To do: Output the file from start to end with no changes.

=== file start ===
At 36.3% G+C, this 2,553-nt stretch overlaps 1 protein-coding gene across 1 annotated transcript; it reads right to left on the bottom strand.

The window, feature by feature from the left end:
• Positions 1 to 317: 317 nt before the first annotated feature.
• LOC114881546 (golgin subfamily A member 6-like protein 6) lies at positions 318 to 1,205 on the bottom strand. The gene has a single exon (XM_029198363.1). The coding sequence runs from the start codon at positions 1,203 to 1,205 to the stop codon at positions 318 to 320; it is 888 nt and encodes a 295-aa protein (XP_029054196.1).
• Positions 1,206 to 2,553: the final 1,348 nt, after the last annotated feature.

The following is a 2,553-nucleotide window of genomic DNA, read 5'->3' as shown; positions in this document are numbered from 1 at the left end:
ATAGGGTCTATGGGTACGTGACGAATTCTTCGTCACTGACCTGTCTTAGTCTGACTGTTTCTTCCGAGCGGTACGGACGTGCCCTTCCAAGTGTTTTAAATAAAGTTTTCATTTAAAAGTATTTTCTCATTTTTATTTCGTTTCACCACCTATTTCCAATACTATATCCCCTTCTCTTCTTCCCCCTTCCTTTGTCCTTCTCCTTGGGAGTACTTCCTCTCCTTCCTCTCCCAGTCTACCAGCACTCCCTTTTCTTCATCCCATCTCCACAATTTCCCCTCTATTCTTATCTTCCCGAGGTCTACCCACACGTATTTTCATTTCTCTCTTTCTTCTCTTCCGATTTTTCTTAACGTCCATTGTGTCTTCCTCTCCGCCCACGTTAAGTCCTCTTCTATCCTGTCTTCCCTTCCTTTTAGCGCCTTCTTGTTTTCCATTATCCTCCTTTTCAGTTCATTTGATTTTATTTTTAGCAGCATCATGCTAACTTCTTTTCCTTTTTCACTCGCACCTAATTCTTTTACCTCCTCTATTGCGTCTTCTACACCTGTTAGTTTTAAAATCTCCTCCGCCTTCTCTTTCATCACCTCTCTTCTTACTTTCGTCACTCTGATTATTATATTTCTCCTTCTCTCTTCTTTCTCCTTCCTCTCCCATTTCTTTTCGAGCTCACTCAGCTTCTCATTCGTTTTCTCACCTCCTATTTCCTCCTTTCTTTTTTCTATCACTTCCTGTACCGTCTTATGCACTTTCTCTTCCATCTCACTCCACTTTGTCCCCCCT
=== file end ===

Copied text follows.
At 36.3% G+C, this 2,553-nt stretch overlaps 1 protein-coding gene across 1 annotated transcript; it reads right to left on the bottom strand.

The window, feature by feature from the left end:
• Positions 1 to 317: 317 nt before the first annotated feature.
• LOC114881546 (golgin subfamily A member 6-like protein 6) lies at positions 318 to 1,205 on the bottom strand. The gene has a single exon (XM_029198363.1). The coding sequence runs from the start codon at positions 1,203 to 1,205 to the stop codon at positions 318 to 320; it is 888 nt and encodes a 295-aa protein (XP_029054196.1).
• Positions 1,206 to 2,553: the final 1,348 nt, after the last annotated feature.

The following is a 2,553-nucleotide window of genomic DNA, read 5'->3' as shown; positions in this document are numbered from 1 at the left end:
ATAGGGTCTATGGGTACGTGACGAATTCTTCGTCACTGACCTGTCTTAGTCTGACTGTTTCTTCCGAGCGGTACGGACGTGCCCTTCCAAGTGTTTTAAATAAAGTTTTCATTTAAAAGTATTTTCTCATTTTTATTTCGTTTCACCACCTATTTCCAATACTATATCCCCTTCTCTTCTTCCCCCTTCCTTTGTCCTTCTCCTTGGGAGTACTTCCTCTCCTTCCTCTCCCAGTCTACCAGCACTCCCTTTTCTTCATCCCATCTCCACAATTTCCCCTCTATTCTTATCTTCCCGAGGTCTACCCACACGTATTTTCATTTCTCTCTTTCTTCTCTTCCGATTTTTCTTAACGTCCATTGTGTCTTCCTCTCCGCCCACGTTAAGTCCTCTTCTATCCTGTCTTCCCTTCCTTTTAGCGCCTTCTTGTTTTCCATTATCCTCCTTTTCAGTTCATTTGATTTTATTTTTAGCAGCATCATGCTAACTTCTTTTCCTTTTTCACTCGCACCTAATTCTTTTACCTCCTCTATTGCGTCTTCTACACCTGTTAGTTTTAAAATCTCCTCCGCCTTCTCTTTCATCACCTCTCTTCTTACTTTCGTCACTCTGATTATTATATTTCTCCTTCTCTCTTCTTTCTCCTTCCTCTCCCATTTCTTTTCGAGCTCACTCAGCTTCTCATTCGTTTTCTCACCTCCTATTTCCTCCTTTCTTTTTTCTATCACTTCCTGTACCGTCTTATGCACTTTCTCTTCCATCTCACTCCACTTTGTCCCCCCT